Karl Rove -- He couldn't believe that Fox News' Decisions Desk called Ohio for President Obama.
By David Hiltbrand The Philadelphia Inquirer
PHILADELPHIA -- Whether your guy won or lost on Tuesday night, you have to admit it made for compelling television.
"The graphics, the tickers, it looked great on all the channels," says TV news analyst Andrew Tyndall. "I wasn't impressed by the insights or the reporting, but it looked fantastic. It was sweet television."
Well, with one exception. "It was the first time I noticed how far behind PBS has fallen in the competition," says Mr. Tyndall. "They always looked like the slightly dowdy, austere relative, but they were still in the same business. But this time they looked like the Wayne's World of political television."
Mock PBS if you must, but never doubt that Big Bird and Jim Lehrer were both heaving sighs of relief late Tuesday night.
At least, now that the great battle is over, we can expect a tone of civility and respect to return to our scorched airwaves. Right?
"I think the election will actually strengthen the antagonism of Fox News and MSNBC," says Christopher Harper, professor of journalism at Temple University. "The election clearly shows that we are a nation divided almost straight down party lines and ethnic lines. I think it will make those news organizations and perhaps others as well more strident."
But do the politically oriented cable news channels merely reflect that division -- or do they exacerbate it?
"We've become a society where people get their information from radically different sources," says Mary Beth Oliver, distinguished professor of communications at Pennsylvania State University.
"Conservatives drift to Fox News; liberals drift to MSNBC," says Ms. Oliver. "There's a shift to greater selectivity, an opportunity to choose one source of information, one that constantly reiterates your own point of view. This living in an echo-chamber environment contributes to greater antagonism between people of different political persuasions."
Ratings would indicate that we prefer guerrilla theater to the traditional headline news approach.
"I think people are looking for more raw meat and more debate with an edge, rather than an anchor on high speaking like Moses," says Temple's Harper. "I think CNN and the networks are really dull.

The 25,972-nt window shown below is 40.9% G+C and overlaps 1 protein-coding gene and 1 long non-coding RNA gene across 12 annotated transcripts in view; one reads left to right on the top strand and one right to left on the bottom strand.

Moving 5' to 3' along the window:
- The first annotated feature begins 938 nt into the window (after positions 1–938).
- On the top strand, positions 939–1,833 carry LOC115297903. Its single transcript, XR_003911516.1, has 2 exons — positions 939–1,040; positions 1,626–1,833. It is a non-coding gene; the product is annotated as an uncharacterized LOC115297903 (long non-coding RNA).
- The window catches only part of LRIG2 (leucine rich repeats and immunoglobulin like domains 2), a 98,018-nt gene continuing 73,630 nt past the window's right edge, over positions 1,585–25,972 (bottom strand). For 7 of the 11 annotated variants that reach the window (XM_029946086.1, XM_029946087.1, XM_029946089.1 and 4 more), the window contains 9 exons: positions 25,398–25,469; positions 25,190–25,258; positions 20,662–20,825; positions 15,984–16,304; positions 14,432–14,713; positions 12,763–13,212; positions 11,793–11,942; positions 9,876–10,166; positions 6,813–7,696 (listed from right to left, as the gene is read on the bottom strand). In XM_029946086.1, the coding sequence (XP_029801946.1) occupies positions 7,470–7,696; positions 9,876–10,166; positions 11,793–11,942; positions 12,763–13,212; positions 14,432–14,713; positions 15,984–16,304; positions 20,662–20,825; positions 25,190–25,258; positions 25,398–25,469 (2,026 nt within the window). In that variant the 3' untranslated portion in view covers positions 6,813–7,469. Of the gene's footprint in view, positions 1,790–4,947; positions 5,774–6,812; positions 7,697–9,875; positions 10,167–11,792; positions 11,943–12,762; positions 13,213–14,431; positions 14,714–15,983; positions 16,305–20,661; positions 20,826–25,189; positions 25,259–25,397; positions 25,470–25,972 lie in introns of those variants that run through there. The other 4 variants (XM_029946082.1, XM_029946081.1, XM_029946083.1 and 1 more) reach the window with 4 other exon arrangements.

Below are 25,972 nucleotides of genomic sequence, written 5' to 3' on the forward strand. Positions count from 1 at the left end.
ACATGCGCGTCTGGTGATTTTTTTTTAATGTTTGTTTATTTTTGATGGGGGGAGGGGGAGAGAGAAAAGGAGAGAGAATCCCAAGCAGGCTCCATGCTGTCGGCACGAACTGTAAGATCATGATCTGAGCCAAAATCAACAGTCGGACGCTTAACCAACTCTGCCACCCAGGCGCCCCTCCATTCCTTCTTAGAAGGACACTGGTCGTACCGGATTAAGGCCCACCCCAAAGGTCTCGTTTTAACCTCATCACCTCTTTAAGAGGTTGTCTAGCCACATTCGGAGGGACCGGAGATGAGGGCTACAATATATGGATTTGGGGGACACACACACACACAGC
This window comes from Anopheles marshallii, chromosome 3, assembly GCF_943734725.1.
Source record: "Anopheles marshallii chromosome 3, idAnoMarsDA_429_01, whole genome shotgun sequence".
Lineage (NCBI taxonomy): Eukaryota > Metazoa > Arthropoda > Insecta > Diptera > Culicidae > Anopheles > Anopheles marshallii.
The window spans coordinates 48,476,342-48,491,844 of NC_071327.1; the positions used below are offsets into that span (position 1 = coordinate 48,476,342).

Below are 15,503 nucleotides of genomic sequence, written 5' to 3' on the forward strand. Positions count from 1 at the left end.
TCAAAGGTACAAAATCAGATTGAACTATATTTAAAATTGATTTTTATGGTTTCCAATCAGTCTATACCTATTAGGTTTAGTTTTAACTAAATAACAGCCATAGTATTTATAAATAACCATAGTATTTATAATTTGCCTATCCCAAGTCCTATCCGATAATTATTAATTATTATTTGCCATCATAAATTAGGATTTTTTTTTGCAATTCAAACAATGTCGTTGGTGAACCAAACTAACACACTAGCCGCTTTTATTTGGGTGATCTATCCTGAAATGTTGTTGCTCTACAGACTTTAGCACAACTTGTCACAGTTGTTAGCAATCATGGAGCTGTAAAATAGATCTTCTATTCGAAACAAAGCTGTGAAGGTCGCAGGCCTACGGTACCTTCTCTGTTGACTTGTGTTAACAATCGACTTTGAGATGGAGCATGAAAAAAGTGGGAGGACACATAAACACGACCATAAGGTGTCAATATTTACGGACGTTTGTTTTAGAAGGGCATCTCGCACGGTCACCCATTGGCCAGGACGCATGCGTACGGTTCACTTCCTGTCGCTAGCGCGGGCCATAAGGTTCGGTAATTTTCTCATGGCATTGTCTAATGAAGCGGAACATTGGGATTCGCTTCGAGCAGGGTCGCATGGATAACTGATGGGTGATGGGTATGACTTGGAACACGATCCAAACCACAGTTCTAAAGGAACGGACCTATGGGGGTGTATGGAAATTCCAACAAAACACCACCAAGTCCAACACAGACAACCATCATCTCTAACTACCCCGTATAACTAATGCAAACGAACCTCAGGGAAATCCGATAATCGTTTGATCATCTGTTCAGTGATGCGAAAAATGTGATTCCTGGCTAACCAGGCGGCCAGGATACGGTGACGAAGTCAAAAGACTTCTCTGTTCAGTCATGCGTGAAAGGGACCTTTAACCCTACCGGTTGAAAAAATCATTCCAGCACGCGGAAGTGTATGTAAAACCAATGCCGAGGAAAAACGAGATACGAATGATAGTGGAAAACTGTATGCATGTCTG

"I found Fox really entertaining [on Election Night]," he continues. "They had good guests. Mike Huckabee said that the Florida Panhandle is 'all God, guns, grits and gravy.' That's just a great line."
FNC also had the night's most gripping drama, a scene torn from "The Caine Mutiny." It came when Fox, based on the painstaking voting analysis of its behind-the-scenes Decisions Desk, called Ohio for President Obama. Karl Rove, sitting at the anchor desk with Megyn Kelly and Bret Baier, vehemently disputed the news just delivered on his own network.
"That stood out head and shoulders above everything else that happened Election Night," says Mr. Tyndall. "The cameras followed Kelly down the hallway to supervise the argument between the people in the front office and the people in the back office.
"It was riveting television but self-destructive for their credibility," he continues. "They were visually telling the viewers: 'In the back room we have people who know facts. In front of the cameras, we have people who make things up.' "
Of course, when it comes to cable news, the pot really doesn't have much room to call the kettle black.
"There was a Pew study earlier this week," notes Mr. Harper, "that said MSNBC is considered more biased than Fox. Journalists hide behind the guise of fairness and objectivity all the time. We all have agendas. I think it's healthier to admit your biases. I'd prefer to know where someone is coming from so I don't have to guess."
Ironically, considering how deeply involved and invested they had been in the presidential race, the cable news organizations had no hand in its biggest story.
"What was the decisive moment in the campaign?" asks Paul Levinson, professor of communication and media studies at Fordham University. "I think looking over everything, it was Romney's '47 percent' comments, which were captured not by a professional journalist, but by a waiter who had his smartphone. It ended up on YouTube. When you have a video of someone, that really can't be refuted. That's the takeaway from this election -- the importance of this kind of media."
There's another takeaway as well: Rancorous, disparaging advocacy cable coverage is not going away.
"Engaging in genuine discourse and delving into issues and context -- there's a worry that that will cause viewers to disengage," says Penn State's Ms. Oliver. "So they go for the emotional piece. It's what they see as a profitable quick fix."
But the president vowed in his acceptance speech no more red states and blue states, only the United States. The cable combatants have got to take that to heart. Right?
"I guess the first test is going to be whether Congress and Obama can compromise on the Bush tax cuts," says Mr. Harper. "That's raw meat for Fox and MSNBC. I don't think we've seen our Kumbaya moment yet."